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Justice League is expected to conclude its theatrical run at around $675 million. Zack Snyder’s 2013 Superman origin film, Man of Steel, ended up becoming the impetus for Warner Bros.’ DC Comics-based universe, which officially launched with the filmmaker’s 2016 follow-up, Batman V Superman: Dawn of Justice. The studio expanded the newly-formed shared universe with David Ayer’s Suicide Squad and Patty Jenkins’ Wonder Woman, but the overarching narrative that began with Man of Steel came to a head with Snyder’s Justice League in November 2017.

The world’s finest heroes – Batman (Ben Affleck), Superman (Henry Cavill), Wonder Woman (Gal Gadot), The Flash (Ezra Miller), Aquaman (Jason Momoa), and Cyborg (Ray Fisher) – came together for the first ever on the big screen in Justice League for an ultimate showdown with the supervillain Steppenwolf (Ciarán Hinds) and his army of Parademons. Unfortunately, the film – in its heavily-altered state – underperformed both critically and commercially, and Warner Bros. is currently restructuring their DC Films brand because of it. While Justice League wasn’t expected to top Man of Steel‘s global box office, it seems the film just might trudge past that mark before it concludes its theatrical run, should the blockbuster movie continue on its current course.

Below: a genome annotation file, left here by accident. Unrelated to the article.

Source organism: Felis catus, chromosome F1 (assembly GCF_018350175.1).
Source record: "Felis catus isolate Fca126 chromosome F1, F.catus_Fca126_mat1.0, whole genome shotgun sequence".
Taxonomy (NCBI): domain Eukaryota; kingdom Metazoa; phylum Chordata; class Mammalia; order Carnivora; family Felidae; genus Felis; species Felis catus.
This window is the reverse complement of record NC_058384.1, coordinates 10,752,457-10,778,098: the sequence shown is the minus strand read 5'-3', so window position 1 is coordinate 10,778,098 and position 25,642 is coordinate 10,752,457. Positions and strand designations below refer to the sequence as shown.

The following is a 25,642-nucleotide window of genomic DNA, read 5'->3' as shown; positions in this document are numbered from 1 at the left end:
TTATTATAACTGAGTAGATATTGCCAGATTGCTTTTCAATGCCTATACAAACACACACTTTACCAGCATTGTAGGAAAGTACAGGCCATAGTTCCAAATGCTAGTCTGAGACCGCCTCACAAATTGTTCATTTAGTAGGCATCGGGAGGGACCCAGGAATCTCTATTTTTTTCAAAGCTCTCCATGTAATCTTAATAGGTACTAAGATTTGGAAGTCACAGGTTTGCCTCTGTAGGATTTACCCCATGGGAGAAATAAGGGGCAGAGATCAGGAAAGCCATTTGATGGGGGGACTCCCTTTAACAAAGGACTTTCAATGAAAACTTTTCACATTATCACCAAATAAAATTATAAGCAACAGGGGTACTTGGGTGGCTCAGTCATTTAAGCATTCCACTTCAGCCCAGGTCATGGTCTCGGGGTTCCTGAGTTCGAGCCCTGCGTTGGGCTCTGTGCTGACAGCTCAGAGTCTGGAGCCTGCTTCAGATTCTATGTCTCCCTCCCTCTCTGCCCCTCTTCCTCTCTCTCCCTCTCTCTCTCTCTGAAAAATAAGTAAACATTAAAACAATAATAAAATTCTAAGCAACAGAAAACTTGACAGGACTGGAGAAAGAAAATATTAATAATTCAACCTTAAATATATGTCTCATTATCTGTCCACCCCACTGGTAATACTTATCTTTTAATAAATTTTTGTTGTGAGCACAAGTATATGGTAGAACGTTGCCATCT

RELATED: JUSTICE LEAGUE’S OPENING SCENE IS NOW ONLINE

Justice League pulled in an estimated $4.17 million from the domestic box office, and an estimated $5.3 million from international markets, during Star Wars: The Last Jedi‘s opening weekend. Taking those numbers into account, Box Office Guru reports that Justice League‘s final worldwide gross is expected to land at around $675 million. That number suggests Justice League will pass Man of Steel‘s global gross of $668 million, but not by much – and that’s still a catastrophic defeat for the brand, which recently saw overwhelming success with Christopher Nolan’s Batman trilogy.

Justice League has amassed $633 million globally, of which $219.4 million was earned domestically and $414.5 million was earned internationally. While the film may finally pass Man of Steel‘s worldwide gross, it won’t earn enough money to pass the Superman movie’s domestic haul of $291 million, thus making Justice League the lowest-grossing DC Comics film – domestically, that is – since 2005’s Batman Begins.

A final gross of $675 million makes Justice League the second lowest-grossing film in the DCEU, in front of Man of Steel‘s aforementioned tally, but behind Suicide Squad‘s $745.6 million (without China), Wonder Woman‘s record-breaking $821.9 million, and Batman V Superman‘s 873.3 million. What’s more, Justice League isn’t expected to break into 2017’s top 10 highest-grossing movies. Andrés Muschietti’s IT is currently standing in Justice League‘s way with an astonishing $696.3 million global haul.

The Justice League Dark movie has had a long and tortured road, and there’s no end in sight. This is a project which would focus on the magical and monstrous corners of the DCEU, featuring characters like Swamp Thing, John Constantine, and others, and it has been in development at Warner Bros. for something on the order of five years. For much of that time, Guillermo del Toro was in charge of development, with an eye on directing.